With sustainability long at the core of our firm’s DNA, we’ve made great strides to meet carbon neutral challenges, and always incorporate more sustainable design and construction practices. But even green building rating systems and certifications can’t fully offset the carbon footprint of a new construction project. In 2016, new construction was responsible for generating 1 billion metric tons of carbon dioxide. The best option? Use what’s already standing and embrace adaptive reuse: a practice where we give new life to an old building, without the environmental drawbacks of demolition and new construction.
Post-war architecture in American downtowns, as well as on university campuses, was heavily inspired by the clean lines of European modernism championed by figures like Le Corbusier and Mies van der Rohe. But, their rigid designs and thin glass façades did not always age well: As tastes in both aesthetics and working environments shifted over the decades, many of these period buildings fell into disuse, and now face demolition because they struggle to meet modern energy codes. By retrofitting these structures with new systems, we can seize the opportunity to transform them into new spaces for innovation and collaboration.
Urban downtowns like the Chicago Loop and Minneapolis are, in many ways, leading the trend toward adaptive reuse due largely to their abundance of existing office building stock. They’re full of companies that have turned up their noses at the corner-office model of the Mad Men era: Today, innovators are ditching wood paneling for a more dynamic, inclusive, workplace. And they’re doing it without incurring the environmental and financial costs of rebuilding massive office towers or suburban campuses.
Here are two examples:
Here, we took a concrete 1969 Harris Bank office and opened it up to a shared vision of productivity and wellness. The original materials used were of high quality and built to last—the dynamic duo of reinforced concrete and steel— allowing our team to integrate sustainable amenities bike storage, lounge and bar spaces, a fitness center and even a bowling alley without worrying about failing structural systems or inadequate services. The biggest challenge was the creative re-framing of the concrete grid, including both interior layout and façade. By implementing new, double-height windows and transparent dividing walls, the collaborative workspaces and social areas within the building became amenities open to all building tenants, both physically and visually.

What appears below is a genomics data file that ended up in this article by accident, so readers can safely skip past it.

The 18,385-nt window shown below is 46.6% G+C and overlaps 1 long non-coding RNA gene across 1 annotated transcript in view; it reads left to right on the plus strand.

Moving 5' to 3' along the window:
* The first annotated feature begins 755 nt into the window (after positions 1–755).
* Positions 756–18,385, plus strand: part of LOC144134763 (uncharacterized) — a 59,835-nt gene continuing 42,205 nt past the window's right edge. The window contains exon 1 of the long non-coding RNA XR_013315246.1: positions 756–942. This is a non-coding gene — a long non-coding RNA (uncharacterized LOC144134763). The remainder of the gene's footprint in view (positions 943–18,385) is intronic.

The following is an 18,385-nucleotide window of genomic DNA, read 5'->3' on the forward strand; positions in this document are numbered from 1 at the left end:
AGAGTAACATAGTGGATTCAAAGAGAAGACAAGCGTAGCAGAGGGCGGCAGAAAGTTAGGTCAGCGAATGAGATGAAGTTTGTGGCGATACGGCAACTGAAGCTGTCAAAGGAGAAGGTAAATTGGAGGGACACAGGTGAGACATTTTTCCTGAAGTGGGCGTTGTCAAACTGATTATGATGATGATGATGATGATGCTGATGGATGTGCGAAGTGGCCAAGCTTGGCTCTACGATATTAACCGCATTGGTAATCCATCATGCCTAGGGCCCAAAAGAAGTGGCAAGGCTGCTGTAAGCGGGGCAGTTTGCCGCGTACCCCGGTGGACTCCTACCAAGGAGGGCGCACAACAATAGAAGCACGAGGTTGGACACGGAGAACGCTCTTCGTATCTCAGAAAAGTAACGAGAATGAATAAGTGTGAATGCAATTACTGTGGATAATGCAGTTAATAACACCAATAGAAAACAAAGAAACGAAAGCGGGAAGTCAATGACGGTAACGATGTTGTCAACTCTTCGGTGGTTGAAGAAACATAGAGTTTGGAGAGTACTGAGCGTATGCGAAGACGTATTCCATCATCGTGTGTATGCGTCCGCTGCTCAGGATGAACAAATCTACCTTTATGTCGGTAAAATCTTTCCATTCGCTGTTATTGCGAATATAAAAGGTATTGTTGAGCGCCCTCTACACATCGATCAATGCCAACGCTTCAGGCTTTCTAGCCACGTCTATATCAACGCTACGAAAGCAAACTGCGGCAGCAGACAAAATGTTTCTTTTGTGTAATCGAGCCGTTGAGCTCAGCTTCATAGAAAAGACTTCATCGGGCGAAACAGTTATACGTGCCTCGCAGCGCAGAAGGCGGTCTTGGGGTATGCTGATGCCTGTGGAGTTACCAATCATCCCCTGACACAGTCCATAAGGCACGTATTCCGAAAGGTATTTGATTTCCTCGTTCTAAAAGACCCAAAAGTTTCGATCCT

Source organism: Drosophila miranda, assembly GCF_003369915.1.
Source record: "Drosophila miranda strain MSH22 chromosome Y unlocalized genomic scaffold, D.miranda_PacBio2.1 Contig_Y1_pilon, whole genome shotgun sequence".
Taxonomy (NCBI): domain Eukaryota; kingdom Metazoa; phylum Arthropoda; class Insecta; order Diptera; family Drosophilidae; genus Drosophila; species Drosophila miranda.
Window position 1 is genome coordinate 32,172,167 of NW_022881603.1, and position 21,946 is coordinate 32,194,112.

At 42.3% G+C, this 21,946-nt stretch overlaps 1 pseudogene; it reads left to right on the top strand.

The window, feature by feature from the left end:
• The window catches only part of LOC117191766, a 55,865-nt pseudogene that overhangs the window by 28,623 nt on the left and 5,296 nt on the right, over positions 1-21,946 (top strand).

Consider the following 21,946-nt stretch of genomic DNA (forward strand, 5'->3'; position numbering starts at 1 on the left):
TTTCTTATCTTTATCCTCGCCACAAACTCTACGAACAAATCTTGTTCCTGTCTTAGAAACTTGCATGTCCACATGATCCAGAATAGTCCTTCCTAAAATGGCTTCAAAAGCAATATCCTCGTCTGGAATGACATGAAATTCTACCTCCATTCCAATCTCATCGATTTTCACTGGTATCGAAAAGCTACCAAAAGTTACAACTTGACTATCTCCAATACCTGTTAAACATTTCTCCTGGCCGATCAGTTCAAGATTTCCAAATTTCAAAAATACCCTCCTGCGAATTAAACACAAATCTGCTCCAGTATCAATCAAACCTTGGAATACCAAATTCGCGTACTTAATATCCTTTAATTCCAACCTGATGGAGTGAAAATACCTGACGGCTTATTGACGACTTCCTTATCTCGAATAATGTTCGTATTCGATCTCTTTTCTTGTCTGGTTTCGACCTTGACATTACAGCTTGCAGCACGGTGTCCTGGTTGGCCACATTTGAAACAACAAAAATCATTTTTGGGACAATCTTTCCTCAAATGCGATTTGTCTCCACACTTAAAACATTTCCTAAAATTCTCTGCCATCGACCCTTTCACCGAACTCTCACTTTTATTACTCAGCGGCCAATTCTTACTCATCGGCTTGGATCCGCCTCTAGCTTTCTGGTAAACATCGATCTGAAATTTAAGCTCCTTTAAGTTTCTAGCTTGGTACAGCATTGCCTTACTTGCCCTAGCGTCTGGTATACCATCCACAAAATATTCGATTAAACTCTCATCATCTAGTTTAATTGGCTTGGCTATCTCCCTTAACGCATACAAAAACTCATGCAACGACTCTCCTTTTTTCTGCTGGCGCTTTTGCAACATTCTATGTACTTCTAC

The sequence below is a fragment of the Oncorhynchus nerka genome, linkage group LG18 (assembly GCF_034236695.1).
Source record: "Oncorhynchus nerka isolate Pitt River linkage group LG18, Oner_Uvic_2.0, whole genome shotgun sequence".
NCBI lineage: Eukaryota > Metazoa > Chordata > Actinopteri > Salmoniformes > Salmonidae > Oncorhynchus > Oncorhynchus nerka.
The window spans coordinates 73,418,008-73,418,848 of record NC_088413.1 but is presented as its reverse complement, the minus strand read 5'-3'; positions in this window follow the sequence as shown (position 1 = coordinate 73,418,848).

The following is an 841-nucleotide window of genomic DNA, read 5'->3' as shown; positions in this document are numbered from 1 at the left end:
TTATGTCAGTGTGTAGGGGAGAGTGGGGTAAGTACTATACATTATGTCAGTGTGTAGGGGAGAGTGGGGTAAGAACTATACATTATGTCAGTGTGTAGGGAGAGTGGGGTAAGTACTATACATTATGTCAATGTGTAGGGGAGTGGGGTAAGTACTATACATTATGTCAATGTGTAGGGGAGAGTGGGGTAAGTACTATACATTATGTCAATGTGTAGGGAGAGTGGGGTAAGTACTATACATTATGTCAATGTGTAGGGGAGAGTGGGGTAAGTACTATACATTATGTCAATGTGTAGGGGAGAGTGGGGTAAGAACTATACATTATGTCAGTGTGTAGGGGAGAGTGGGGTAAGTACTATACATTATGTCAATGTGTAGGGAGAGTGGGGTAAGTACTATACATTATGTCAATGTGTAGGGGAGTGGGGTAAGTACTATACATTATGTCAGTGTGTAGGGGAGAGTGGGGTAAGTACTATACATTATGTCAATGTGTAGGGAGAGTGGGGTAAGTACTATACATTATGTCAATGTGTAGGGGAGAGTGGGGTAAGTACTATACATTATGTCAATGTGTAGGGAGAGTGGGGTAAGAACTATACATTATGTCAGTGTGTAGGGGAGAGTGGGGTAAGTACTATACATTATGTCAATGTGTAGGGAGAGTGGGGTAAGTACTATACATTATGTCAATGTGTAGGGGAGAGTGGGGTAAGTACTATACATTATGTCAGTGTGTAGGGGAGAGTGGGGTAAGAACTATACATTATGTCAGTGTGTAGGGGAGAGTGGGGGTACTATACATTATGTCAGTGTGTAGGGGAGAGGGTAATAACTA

Here, we didn’t just reuse the building—previously an underused mall courtyard—but we also sourced reused material for décor and structure. Noted for its significant use of repurposed ash trees, the signature wooden ceilings of the new courtyard annex are all reclaimed, avoiding the cutting down of forests and preventing the scrap wood from entering a landfill. By envisioning this modern, mixed-use office for both a private client and as a public connection to the Minneapolis Skyway, we created a new connection to the street, and a place to gather, guilt-free.
While the possibilities for adaptive reuse are endless, one particularly promising building type can be found on American college campuses.
Universities grew rapidly in the U.S. following WWII, as thousands seized higher education opportunities offered by the GI Bill. Fresh on the heels of the Modernist movement, college campuses were some of the first to embrace the new wave of modern architecture, with its new materials, sleek lines, and functionalist philosophy. Of course, universities are always at the forefront of new ideas and technologies, and university enrollment has grown considerably in the last half-century. In 1950, universities enrolled 14.3 percent of the college-aged population; by 2018, they enrolled over 40 percent. Needless to say, many institutions have outgrown their mid-century modern buildings—making them perfect candidates for adaptive reuse.
Here’s an example:
Our team respected the clean simplicity of the Lory Student Center and its pointed elements. While the university had outgrown the relatively small footprint of the center, we retained its original ideas , and added additions in the taste of the original Lory to seamlessly accommodate more students and activities without detracting from the original design intent. The result is a building true to its roots, but adaptive to new uses.
By focusing on reuse and reimagination, we are not only preserving the legacy of great historic design, but also ensuring a greener future for the designers of tomorrow. Adaptive reuse means taking a creative approach to a problem, allowing our designers to deliver state-of-the-art spaces for our clients without the environmental costs of demolition and new construction.